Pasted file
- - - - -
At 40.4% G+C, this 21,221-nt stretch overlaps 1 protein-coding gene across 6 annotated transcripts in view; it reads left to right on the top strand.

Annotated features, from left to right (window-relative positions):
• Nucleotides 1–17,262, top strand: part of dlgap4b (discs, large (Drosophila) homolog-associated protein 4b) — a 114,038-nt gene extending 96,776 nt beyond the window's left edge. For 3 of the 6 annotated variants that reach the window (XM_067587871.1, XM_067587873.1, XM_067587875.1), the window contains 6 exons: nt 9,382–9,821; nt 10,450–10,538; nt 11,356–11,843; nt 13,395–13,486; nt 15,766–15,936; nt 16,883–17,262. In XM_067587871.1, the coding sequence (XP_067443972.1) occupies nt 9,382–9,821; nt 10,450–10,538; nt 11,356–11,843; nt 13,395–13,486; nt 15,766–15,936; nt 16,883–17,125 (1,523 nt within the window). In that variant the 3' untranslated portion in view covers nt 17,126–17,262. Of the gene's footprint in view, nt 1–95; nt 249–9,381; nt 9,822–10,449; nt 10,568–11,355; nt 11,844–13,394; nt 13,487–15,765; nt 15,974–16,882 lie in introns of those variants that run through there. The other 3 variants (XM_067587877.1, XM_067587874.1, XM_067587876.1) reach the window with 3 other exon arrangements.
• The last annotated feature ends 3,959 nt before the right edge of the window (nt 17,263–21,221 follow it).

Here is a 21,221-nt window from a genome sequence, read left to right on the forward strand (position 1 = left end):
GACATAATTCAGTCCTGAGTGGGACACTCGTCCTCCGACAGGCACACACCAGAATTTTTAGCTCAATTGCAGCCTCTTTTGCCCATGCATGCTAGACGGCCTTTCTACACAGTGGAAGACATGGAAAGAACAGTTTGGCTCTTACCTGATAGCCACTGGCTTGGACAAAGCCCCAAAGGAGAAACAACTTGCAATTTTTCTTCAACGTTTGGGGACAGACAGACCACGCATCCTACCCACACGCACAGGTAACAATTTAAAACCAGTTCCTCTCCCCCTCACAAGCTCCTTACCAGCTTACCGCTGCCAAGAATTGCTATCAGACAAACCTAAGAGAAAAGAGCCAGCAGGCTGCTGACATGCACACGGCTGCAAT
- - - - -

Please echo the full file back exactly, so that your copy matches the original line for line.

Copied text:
At 40.4% G+C, this 21,221-nt stretch overlaps 1 protein-coding gene across 6 annotated transcripts in view; it reads left to right on the top strand.

Annotated features, from left to right (window-relative positions):
• Nucleotides 1–17,262, top strand: part of dlgap4b (discs, large (Drosophila) homolog-associated protein 4b) — a 114,038-nt gene extending 96,776 nt beyond the window's left edge. For 3 of the 6 annotated variants that reach the window (XM_067587871.1, XM_067587873.1, XM_067587875.1), the window contains 6 exons: nt 9,382–9,821; nt 10,450–10,538; nt 11,356–11,843; nt 13,395–13,486; nt 15,766–15,936; nt 16,883–17,262. In XM_067587871.1, the coding sequence (XP_067443972.1) occupies nt 9,382–9,821; nt 10,450–10,538; nt 11,356–11,843; nt 13,395–13,486; nt 15,766–15,936; nt 16,883–17,125 (1,523 nt within the window). In that variant the 3' untranslated portion in view covers nt 17,126–17,262. Of the gene's footprint in view, nt 1–95; nt 249–9,381; nt 9,822–10,449; nt 10,568–11,355; nt 11,844–13,394; nt 13,487–15,765; nt 15,974–16,882 lie in introns of those variants that run through there. The other 3 variants (XM_067587877.1, XM_067587874.1, XM_067587876.1) reach the window with 3 other exon arrangements.
• The last annotated feature ends 3,959 nt before the right edge of the window (nt 17,263–21,221 follow it).

Here is a 21,221-nt window from a genome sequence, read left to right on the forward strand (position 1 = left end):
GACATAATTCAGTCCTGAGTGGGACACTCGTCCTCCGACAGGCACACACCAGAATTTTTAGCTCAATTGCAGCCTCTTTTGCCCATGCATGCTAGACGGCCTTTCTACACAGTGGAAGACATGGAAAGAACAGTTTGGCTCTTACCTGATAGCCACTGGCTTGGACAAAGCCCCAAAGGAGAAACAACTTGCAATTTTTCTTCAACGTTTGGGGACAGACAGACCACGCATCCTACCCACACGCACAGGTAACAATTTAAAACCAGTTCCTCTCCCCCTCACAAGCTCCTTACCAGCTTACCGCTGCCAAGAATTGCTATCAGACAAACCTAAGAGAAAAGAGCCAGCAGGCTGCTGACATGCACACGGCTGCAAT